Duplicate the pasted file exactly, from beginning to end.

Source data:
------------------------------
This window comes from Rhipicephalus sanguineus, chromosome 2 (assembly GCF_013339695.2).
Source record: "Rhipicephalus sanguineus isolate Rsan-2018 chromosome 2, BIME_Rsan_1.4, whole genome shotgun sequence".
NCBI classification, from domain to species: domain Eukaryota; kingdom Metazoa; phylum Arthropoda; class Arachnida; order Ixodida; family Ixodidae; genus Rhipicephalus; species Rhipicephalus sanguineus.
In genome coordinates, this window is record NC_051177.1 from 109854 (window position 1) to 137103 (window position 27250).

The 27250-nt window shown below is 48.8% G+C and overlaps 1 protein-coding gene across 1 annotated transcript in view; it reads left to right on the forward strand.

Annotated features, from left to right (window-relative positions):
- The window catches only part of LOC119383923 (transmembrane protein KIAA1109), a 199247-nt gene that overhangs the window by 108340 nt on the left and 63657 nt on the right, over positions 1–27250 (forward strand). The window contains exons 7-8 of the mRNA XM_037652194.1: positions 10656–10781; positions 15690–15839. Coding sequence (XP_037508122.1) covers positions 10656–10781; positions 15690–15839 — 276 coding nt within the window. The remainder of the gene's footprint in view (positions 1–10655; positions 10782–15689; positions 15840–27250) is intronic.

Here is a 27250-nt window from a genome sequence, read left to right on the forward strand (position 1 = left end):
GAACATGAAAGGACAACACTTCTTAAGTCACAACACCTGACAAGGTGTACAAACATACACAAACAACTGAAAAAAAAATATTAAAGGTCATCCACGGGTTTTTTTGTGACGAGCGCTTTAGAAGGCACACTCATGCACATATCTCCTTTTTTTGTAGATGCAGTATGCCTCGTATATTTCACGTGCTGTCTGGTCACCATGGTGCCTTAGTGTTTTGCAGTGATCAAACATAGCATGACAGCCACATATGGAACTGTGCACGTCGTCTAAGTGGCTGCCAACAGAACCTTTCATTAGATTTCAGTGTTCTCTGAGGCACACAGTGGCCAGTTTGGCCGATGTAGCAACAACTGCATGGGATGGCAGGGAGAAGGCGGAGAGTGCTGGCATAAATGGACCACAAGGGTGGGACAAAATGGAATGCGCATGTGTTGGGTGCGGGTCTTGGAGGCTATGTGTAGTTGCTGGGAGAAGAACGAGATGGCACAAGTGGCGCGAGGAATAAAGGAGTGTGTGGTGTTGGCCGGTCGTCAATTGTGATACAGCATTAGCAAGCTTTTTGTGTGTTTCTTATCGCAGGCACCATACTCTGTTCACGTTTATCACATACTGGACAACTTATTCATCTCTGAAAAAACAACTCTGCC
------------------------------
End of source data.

This window comes from Rhipicephalus sanguineus, chromosome 2 (assembly GCF_013339695.2).
Source record: "Rhipicephalus sanguineus isolate Rsan-2018 chromosome 2, BIME_Rsan_1.4, whole genome shotgun sequence".
NCBI classification, from domain to species: domain Eukaryota; kingdom Metazoa; phylum Arthropoda; class Arachnida; order Ixodida; family Ixodidae; genus Rhipicephalus; species Rhipicephalus sanguineus.
In genome coordinates, this window is record NC_051177.1 from 109854 (window position 1) to 137103 (window position 27250).

The 27250-nt window shown below is 48.8% G+C and overlaps 1 protein-coding gene across 1 annotated transcript in view; it reads left to right on the forward strand.

Annotated features, from left to right (window-relative positions):
- The window catches only part of LOC119383923 (transmembrane protein KIAA1109), a 199247-nt gene that overhangs the window by 108340 nt on the left and 63657 nt on the right, over positions 1–27250 (forward strand). The window contains exons 7-8 of the mRNA XM_037652194.1: positions 10656–10781; positions 15690–15839. Coding sequence (XP_037508122.1) covers positions 10656–10781; positions 15690–15839 — 276 coding nt within the window. The remainder of the gene's footprint in view (positions 1–10655; positions 10782–15689; positions 15840–27250) is intronic.

Here is a 27250-nt window from a genome sequence, read left to right on the forward strand (position 1 = left end):
GAACATGAAAGGACAACACTTCTTAAGTCACAACACCTGACAAGGTGTACAAACATACACAAACAACTGAAAAAAAAATATTAAAGGTCATCCACGGGTTTTTTTGTGACGAGCGCTTTAGAAGGCACACTCATGCACATATCTCCTTTTTTTGTAGATGCAGTATGCCTCGTATATTTCACGTGCTGTCTGGTCACCATGGTGCCTTAGTGTTTTGCAGTGATCAAACATAGCATGACAGCCACATATGGAACTGTGCACGTCGTCTAAGTGGCTGCCAACAGAACCTTTCATTAGATTTCAGTGTTCTCTGAGGCACACAGTGGCCAGTTTGGCCGATGTAGCAACAACTGCATGGGATGGCAGGGAGAAGGCGGAGAGTGCTGGCATAAATGGACCACAAGGGTGGGACAAAATGGAATGCGCATGTGTTGGGTGCGGGTCTTGGAGGCTATGTGTAGTTGCTGGGAGAAGAACGAGATGGCACAAGTGGCGCGAGGAATAAAGGAGTGTGTGGTGTTGGCCGGTCGTCAATTGTGATACAGCATTAGCAAGCTTTTTGTGTGTTTCTTATCGCAGGCACCATACTCTGTTCACGTTTATCACATACTGGACAACTTATTCATCTCTGAAAAAACAACTCTGCC